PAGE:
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When Pfeiffer started working for Obama, he was pretty lonely. It was Martin Luther King Day in 2007. There were only a few in this town who thought the freshman senator from Illinois had a chance to win the presidency. But Pfeiffer believed back on that day when he helped open a small office on Connecticut Avenue, quickly discovering the place didn't even have Internet service yet. Pfeiffer was there the day they connected the Internet; he was there the day Obama won the election; he was there the day Obama was inaugurated. And, while most of the others who were with him that day in 2007 have moved on, Pfeiffer, now 37, is still here. Indeed, that is one of Pfeiffer's secrets. He can be counted on to always be there. After a grueling first year in the White House, he volunteered to hold down the fort in August even though he had not had a vacation in almost three years. Even now, just about Pfeiffer's only breaks come when he slips away to cheer for the Hoyas of his alma mater, Georgetown University. His enthusiasm comes in part from what Obama told his senior staff when he knew many were considering moving on. "He said we'll never have a better opportunity in our lives to do more good for more people than over the next four years," Pfeiffer often quotes the president as saying. For Pfeiffer, the second term brings a new title. After serving as communications director in the first term, he has taken David Plouffe's job as senior adviser where, longtime aide David Axelrod says, he does "strategic thinking for message operation."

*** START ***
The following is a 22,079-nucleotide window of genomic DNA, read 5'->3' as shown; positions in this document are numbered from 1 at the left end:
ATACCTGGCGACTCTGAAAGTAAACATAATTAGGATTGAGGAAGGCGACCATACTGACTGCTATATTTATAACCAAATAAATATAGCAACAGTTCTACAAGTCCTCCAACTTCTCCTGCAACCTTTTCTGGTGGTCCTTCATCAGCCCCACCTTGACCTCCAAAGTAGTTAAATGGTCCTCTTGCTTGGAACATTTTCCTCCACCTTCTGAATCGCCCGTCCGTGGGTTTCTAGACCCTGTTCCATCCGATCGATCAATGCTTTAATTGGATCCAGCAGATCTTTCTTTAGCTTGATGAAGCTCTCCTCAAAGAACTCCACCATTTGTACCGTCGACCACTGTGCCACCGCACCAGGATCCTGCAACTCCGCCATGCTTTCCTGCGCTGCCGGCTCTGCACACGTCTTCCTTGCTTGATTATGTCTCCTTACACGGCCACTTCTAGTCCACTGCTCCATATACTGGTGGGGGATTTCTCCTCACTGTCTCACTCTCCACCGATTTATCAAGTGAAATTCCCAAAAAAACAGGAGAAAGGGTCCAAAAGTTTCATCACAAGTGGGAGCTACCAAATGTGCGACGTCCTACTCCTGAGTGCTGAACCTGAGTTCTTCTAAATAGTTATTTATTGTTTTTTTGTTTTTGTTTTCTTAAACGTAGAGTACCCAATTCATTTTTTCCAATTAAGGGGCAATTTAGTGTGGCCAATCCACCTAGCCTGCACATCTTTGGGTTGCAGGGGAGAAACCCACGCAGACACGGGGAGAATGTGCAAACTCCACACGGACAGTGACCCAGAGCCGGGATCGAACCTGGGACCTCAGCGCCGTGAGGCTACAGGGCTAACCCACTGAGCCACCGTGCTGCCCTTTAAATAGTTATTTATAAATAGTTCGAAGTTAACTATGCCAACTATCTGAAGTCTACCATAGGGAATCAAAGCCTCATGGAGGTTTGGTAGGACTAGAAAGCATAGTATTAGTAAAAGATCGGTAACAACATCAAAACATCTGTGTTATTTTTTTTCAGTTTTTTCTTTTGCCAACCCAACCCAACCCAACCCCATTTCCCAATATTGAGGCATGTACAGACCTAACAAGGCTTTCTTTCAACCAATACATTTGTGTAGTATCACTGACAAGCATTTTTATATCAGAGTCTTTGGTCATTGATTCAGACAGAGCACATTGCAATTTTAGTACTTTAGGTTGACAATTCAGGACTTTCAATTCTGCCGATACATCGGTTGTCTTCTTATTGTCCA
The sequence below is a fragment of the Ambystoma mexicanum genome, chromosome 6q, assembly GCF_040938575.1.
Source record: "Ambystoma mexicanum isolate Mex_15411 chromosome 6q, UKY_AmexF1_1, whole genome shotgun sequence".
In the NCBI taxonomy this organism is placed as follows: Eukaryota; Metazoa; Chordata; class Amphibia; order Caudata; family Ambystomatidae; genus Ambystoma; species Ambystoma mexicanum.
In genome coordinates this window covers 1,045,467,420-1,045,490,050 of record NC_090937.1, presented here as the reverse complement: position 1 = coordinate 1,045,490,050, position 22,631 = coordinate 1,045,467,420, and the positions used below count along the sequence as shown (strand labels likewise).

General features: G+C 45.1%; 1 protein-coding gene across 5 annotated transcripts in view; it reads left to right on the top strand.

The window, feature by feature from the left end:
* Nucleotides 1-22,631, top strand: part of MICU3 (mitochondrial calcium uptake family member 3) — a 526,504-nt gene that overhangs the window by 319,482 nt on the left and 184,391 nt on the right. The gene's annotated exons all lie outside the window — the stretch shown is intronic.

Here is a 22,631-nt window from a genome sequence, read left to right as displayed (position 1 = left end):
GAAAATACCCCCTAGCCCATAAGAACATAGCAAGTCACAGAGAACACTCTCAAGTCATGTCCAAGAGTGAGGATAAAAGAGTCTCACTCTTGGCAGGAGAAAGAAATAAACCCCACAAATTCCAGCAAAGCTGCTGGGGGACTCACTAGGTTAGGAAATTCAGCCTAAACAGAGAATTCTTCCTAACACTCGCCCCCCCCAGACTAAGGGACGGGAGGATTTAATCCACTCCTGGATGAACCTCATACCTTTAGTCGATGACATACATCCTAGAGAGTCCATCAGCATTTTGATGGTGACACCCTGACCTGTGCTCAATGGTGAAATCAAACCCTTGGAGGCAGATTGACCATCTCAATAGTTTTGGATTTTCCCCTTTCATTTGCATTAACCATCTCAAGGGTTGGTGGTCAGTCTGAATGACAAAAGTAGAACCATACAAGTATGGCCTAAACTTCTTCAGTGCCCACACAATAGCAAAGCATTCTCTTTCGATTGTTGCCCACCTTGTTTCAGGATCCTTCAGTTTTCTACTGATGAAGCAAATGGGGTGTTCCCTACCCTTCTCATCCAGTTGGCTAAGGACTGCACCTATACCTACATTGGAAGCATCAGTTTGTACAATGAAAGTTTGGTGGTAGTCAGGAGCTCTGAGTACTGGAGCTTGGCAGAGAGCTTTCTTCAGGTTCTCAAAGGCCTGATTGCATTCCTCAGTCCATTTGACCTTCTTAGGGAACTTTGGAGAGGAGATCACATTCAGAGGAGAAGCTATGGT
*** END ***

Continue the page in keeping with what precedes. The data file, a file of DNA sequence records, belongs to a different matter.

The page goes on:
This article is from the archive of our partner National Journal.

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